Governor Rick Snyder recently released a special message on aging to the Legislature. He called for “action to better serve older adults.” As my grandfather used to say, that’s just lip service.
We can credit Michigan’s seniors and retirees with helping to build a state that we can all be proud to call home. We owe them a debt of gratitude for their hard work, determination and sacrifice.
Instead of thanking seniors for their contributions to making Michigan a great state, Snyder has demanded that they sacrifice even more by taxing their pensions and cutting the homestead property tax credit. Additionally, Snyder put retiree pensions on the chopping block during the negotiations over Detroit’s bankruptcy. Public pensions are protected in the Michigan constitution, meaning Snyder not only betrayed retirees, he also violated his oath of office.
Snyder’s tax policies are putting the squeeze on seniors and retirees who are living on fixed incomes, and it’s making it harder for them to maintain their independence. Many are being forced to make the choice between paying for groceries and paying for their medications.
Is that the relentless positive action Snyder loves to tout?
Rather than owning up to the massive tax increase, Snyder continuously uses fuzzy math to cloud the truth. But the truth is plain and simple: Seniors and retirees are paying more in taxes because of Snyder’s tax policies.
An analysis from the nonpartisan House Fiscal Agency showed that a retired couple born after 1952 making more than $50,000 a year, including $48,000 in pension benefits, who received the full homestead tax credit, saw their taxes increase by $3,130 under Snyder’s tax changes.
Snyder’s tax policies are putting the squeeze on seniors and retirees who are living on fixed incomes.There is something relentless about that kind of tax hike, but I think very few people would call it positive. I certainly doubt that retirees who are footing higher tax bills have many positive things to say.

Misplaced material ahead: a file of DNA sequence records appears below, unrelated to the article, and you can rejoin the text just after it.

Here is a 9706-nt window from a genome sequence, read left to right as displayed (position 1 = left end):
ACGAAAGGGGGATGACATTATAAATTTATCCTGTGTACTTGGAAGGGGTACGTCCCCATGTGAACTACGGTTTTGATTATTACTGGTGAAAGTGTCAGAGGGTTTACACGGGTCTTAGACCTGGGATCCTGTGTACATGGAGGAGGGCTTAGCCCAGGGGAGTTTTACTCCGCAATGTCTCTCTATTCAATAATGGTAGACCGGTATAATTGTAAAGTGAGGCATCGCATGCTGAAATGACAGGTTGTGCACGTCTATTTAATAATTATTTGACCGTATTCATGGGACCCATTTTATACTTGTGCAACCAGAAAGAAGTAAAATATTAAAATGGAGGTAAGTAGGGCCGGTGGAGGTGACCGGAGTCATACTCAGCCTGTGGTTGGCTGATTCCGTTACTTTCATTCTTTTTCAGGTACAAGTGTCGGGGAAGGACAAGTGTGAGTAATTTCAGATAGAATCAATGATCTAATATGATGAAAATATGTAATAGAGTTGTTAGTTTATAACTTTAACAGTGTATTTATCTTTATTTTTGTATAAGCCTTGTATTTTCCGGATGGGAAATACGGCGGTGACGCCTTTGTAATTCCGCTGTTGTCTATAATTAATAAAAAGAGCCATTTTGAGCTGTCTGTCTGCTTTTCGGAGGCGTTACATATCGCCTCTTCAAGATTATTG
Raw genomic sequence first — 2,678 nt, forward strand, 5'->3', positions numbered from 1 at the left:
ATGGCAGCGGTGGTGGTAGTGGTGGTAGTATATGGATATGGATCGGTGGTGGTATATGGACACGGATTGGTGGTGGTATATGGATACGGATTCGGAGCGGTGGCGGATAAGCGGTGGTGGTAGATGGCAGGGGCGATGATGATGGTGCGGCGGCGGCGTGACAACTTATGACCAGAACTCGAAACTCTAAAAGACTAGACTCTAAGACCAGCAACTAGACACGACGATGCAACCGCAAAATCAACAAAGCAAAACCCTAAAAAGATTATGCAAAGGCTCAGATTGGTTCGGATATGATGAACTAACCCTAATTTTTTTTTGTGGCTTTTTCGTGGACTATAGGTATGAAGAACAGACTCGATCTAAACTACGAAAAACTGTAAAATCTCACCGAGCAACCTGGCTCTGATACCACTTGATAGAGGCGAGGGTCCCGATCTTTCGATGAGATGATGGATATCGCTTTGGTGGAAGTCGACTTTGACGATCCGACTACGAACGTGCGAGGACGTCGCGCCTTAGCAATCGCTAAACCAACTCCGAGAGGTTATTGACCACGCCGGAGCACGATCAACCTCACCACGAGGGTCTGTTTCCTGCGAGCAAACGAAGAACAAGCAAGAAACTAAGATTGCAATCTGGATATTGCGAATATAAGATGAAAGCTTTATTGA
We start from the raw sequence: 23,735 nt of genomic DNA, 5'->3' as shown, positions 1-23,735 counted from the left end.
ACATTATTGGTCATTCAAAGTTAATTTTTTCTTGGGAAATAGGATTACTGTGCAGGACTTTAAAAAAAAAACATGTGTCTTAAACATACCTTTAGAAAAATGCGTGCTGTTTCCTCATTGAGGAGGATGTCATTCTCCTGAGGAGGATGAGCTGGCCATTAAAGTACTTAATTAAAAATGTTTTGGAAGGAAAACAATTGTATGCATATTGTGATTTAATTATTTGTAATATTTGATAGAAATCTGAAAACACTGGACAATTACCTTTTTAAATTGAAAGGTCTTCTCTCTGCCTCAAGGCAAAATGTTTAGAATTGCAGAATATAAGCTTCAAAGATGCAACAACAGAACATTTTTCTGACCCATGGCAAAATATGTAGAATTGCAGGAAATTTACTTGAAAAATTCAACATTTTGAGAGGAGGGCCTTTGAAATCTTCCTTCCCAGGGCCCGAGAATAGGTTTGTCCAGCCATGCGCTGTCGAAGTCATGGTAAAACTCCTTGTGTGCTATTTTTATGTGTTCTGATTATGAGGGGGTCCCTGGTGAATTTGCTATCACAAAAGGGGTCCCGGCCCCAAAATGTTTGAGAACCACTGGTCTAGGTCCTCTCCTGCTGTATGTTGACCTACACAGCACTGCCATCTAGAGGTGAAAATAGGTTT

In addition to increasing taxes on seniors, Snyder also cut $1 billion from education. The result is that class sizes are increasing, school quality is hurting, and it’s becoming harder for middle class families to afford college.
After cutting education and raising taxes on seniors, Snyder turned around and doled out a massive $1.8 billion tax cut to businesses – even when they ship Michigan jobs overseas.
This isn’t the right path for Michigan.
As Michigan’s next governor, I will repeal the Snyder Senior Tax. I’ll fight to end tax breaks for companies that leave Michigan workers out in the cold when they ship their jobs overseas. And I’ll make education my top economic priority because I know that good jobs come from a good education.
Protecting the middle class and seniors means something to me. Before running for office, I ran a nonprofit agency that provided critical programs for seniors, such as Meals on Wheels – a program that is now overburdened statewide because of the effects of Snyder’s tax policies. In Congress, I fought against the Paul Ryan budget that would have privatized Social Security and turned Medicare into a voucher program. As governor, I’ll continue that fight to protect retirement security for all Michigan residents.
That’s not just lip service – that’s the kind of action we need to move Michigan forward.